Cancers Caused by Lifestyle Behaviors: Experts Urge Action

Zosia Chustecka

February 06, 2014

In launching the World Cancer Report 2014 earlier this week, the editors emphasized the need for prevention and highlighted lifestyle behaviors that lead to cancer, including smoking tobacco, drinking alcohol, overweight/obesity, and lack of exercise.

The report, issued by the International Agency for Research on Cancer (IACR), contains contributions from more than 250 scientists worldwide, many of them leading experts in their fields.

It offers a "timely update," said Margaret Chan, MD, director-general of the World Health Organization (WHO). The report compiles the most up-to-date analysis of data on all aspects of cancer, and among the evidence presented are data showing the extent to which lifestyle behaviors contribute to cancer.

This is "a key reference tool that will find extensive use among scientists, public health workers, and governments in supporting the implementation of national and regional plans for cancer prevention and control," Dr. Chan writes in the foreword.

The American Society of Clinical Oncology (ASCO) called for action in response to the report, highlighting a "need to deepen the global commitment to cancer prevention."

"Decades of research have shown that cutting tobacco use is the single most powerful way to prevent many deadly cancers, especially in developing countries where smoking is most widespread. Tackling obesity, a key modifiable risk factor for many cancers, is another top prevention priority," ASCO said in a statement. In the United States, 1 in 3 cancer deaths is related to obesity, poor nutrition, or physical inactivity, and the problem will only increase as more countries and regions adopt the diet and lifestyles of more economically developed economies."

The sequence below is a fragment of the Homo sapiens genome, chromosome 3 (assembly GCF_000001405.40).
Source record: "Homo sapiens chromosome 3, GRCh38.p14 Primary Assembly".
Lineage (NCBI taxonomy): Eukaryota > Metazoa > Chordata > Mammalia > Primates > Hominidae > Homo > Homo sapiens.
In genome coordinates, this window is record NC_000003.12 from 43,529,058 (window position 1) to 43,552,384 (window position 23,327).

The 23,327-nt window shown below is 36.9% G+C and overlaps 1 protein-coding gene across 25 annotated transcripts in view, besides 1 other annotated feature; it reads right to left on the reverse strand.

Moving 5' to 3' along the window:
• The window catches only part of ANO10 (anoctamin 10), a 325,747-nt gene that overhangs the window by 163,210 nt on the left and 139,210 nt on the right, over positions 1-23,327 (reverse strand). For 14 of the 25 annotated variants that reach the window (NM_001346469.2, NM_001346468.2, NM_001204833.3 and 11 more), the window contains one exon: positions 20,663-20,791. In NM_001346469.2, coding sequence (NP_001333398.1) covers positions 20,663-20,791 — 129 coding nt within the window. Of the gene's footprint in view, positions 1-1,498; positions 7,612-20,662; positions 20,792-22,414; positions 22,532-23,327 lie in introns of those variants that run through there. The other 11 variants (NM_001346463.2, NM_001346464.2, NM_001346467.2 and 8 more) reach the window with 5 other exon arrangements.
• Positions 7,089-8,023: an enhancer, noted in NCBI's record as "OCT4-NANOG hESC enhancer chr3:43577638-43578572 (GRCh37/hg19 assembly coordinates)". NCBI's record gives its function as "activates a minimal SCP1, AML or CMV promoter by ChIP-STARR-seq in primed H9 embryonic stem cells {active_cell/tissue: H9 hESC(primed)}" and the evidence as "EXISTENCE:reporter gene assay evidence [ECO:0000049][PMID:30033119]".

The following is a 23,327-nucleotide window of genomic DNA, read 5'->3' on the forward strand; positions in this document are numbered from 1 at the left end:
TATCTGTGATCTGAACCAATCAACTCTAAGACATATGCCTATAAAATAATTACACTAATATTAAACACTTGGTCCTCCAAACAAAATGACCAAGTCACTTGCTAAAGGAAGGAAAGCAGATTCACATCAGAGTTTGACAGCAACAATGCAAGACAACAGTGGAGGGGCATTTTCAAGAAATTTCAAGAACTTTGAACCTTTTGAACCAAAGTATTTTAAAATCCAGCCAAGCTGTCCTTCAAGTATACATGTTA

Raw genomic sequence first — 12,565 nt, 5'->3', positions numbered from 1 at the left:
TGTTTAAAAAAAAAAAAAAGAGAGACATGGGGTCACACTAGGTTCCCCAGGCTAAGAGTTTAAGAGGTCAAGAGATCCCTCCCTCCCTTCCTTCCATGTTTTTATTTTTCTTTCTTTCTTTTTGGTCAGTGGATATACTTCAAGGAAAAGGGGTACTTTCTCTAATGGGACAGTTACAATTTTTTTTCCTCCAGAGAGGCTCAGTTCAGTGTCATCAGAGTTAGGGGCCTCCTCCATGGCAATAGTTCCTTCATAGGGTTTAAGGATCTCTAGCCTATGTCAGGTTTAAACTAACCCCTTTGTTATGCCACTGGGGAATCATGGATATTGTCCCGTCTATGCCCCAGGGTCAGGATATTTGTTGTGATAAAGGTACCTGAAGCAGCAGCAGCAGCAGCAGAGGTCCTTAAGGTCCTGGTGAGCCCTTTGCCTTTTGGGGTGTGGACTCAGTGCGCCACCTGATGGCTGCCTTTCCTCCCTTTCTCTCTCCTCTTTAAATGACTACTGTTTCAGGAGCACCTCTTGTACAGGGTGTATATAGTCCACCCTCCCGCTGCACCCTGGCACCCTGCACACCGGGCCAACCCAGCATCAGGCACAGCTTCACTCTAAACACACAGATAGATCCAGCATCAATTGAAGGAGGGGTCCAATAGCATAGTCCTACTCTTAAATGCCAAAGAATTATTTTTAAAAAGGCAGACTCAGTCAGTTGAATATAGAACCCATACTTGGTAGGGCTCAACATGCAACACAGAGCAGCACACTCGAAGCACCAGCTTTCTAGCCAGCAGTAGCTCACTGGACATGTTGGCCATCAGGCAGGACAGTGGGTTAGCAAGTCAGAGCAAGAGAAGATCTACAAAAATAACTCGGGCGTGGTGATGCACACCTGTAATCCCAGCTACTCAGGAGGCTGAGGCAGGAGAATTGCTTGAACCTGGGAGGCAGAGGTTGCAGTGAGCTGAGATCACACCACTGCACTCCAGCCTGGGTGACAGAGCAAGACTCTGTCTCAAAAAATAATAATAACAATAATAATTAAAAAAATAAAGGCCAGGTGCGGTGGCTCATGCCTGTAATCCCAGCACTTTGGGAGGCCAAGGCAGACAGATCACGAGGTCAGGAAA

"We can take action, in part by making healthier choices in our own lives and helping our patients and their families do the same. But we also need to hold national and global leaders accountable for curbing tobacco use and encouraging and ensuring access to cancer treatment and prevention resources for everyone in need," ASCO commented.

Tobacco Is Still Most Important

Tobacco, both smoked and smokeless, remains the world's leading cause of cancer morbidity and mortality, the report notes.

Nearly 20% of the world's adult population smokes, and worldwide tobacco is killing around 6 million people each year from a variety of smoking-related diseases, the report estimates.

Precise figures are given for the year 2000, when 4.38 million premature deaths globally were attributed to smoking, with causes listed as cardiovascular disease (1.69 million deaths), chronic obstructive pulmonary disease (0.97 million deaths), and lung cancer (0.85 million deaths).

It is not only lung cancer that is linked to smoking, however. Cigarette smoking has also been identified as a cause of many other cancer types, including sites where the smoke is directly deposited and distal sites reached by circulating tobacco smoke components.

The IACR and also the US Surgeon General have concluded that the relationship with smoking is causal for cancers of the nasal and oral cavities, hypopharynx, larynx, trachea, esophagus, lung, bronchus, bone marrow (leukemia), stomach, kidney, pancreas, ureter, uterus, bladder, and cervix. The IACR expands this list to also include paranasal sinuses, liver, colon, rectum, and ovary (mucinous), but says it is unclear if there is a link with breast cancer.

The good news here is that tobacco is now recognized as damaging to health, and control strategies are being introduced globally, backed by the WHO Framework Convention for Tobacco Control (in place since 2005).

Alcohol Still Under-recognized